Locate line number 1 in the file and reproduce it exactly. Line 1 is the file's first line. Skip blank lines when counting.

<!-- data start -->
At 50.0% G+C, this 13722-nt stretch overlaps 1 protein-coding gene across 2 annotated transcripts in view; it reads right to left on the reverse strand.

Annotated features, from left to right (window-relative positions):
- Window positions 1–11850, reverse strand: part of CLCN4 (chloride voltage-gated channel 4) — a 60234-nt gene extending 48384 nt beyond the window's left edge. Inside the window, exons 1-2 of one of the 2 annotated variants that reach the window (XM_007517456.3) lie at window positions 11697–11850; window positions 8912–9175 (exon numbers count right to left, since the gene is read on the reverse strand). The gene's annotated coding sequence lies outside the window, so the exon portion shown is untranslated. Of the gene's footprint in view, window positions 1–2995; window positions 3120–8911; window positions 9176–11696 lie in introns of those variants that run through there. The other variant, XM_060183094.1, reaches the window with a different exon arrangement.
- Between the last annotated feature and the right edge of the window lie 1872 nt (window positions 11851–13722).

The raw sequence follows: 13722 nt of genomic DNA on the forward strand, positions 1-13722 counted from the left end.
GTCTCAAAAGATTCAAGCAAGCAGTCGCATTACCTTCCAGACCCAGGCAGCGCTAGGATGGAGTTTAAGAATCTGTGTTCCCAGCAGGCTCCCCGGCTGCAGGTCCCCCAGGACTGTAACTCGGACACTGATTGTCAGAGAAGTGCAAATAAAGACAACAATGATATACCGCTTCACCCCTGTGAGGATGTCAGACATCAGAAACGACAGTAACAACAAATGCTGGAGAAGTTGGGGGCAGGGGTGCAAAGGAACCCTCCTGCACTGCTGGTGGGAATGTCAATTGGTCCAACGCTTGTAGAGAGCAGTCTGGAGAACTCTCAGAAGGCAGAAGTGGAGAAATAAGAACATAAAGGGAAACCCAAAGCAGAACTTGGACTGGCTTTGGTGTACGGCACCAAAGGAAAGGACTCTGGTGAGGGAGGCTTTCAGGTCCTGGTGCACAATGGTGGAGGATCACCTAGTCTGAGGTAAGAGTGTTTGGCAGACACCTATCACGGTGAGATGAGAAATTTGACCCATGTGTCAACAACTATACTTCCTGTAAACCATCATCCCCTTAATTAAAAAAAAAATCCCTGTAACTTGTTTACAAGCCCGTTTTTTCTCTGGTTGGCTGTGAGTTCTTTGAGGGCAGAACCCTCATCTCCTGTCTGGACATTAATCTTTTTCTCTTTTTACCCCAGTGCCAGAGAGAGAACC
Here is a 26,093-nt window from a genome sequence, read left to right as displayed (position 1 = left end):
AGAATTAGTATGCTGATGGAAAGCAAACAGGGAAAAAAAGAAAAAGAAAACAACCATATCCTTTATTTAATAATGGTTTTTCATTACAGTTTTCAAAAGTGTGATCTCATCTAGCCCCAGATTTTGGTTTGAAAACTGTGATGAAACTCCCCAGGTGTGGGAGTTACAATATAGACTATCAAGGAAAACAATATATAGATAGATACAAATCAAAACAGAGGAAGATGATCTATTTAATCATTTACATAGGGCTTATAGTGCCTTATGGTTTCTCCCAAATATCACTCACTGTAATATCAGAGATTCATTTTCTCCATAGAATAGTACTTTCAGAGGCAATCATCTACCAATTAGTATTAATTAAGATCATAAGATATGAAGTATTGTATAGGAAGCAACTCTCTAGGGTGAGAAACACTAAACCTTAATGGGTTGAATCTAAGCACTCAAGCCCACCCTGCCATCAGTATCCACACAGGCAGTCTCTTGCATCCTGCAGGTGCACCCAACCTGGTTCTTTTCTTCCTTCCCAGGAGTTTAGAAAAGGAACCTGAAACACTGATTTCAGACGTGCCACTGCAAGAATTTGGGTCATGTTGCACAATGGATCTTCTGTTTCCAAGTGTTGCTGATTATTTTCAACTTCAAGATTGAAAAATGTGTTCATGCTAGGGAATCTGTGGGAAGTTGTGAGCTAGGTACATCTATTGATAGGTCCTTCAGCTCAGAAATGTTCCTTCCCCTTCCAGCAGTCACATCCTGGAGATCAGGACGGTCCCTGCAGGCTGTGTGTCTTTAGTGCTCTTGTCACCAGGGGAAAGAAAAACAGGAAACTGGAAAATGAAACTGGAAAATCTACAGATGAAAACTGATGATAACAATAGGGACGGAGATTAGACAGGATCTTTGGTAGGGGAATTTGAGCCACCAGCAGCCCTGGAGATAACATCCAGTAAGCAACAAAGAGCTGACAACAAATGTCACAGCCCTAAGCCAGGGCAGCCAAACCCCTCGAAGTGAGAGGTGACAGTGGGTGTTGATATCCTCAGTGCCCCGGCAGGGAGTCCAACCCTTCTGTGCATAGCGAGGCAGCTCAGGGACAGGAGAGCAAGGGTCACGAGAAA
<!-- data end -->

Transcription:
At 50.0% G+C, this 13722-nt stretch overlaps 1 protein-coding gene across 2 annotated transcripts in view; it reads right to left on the reverse strand.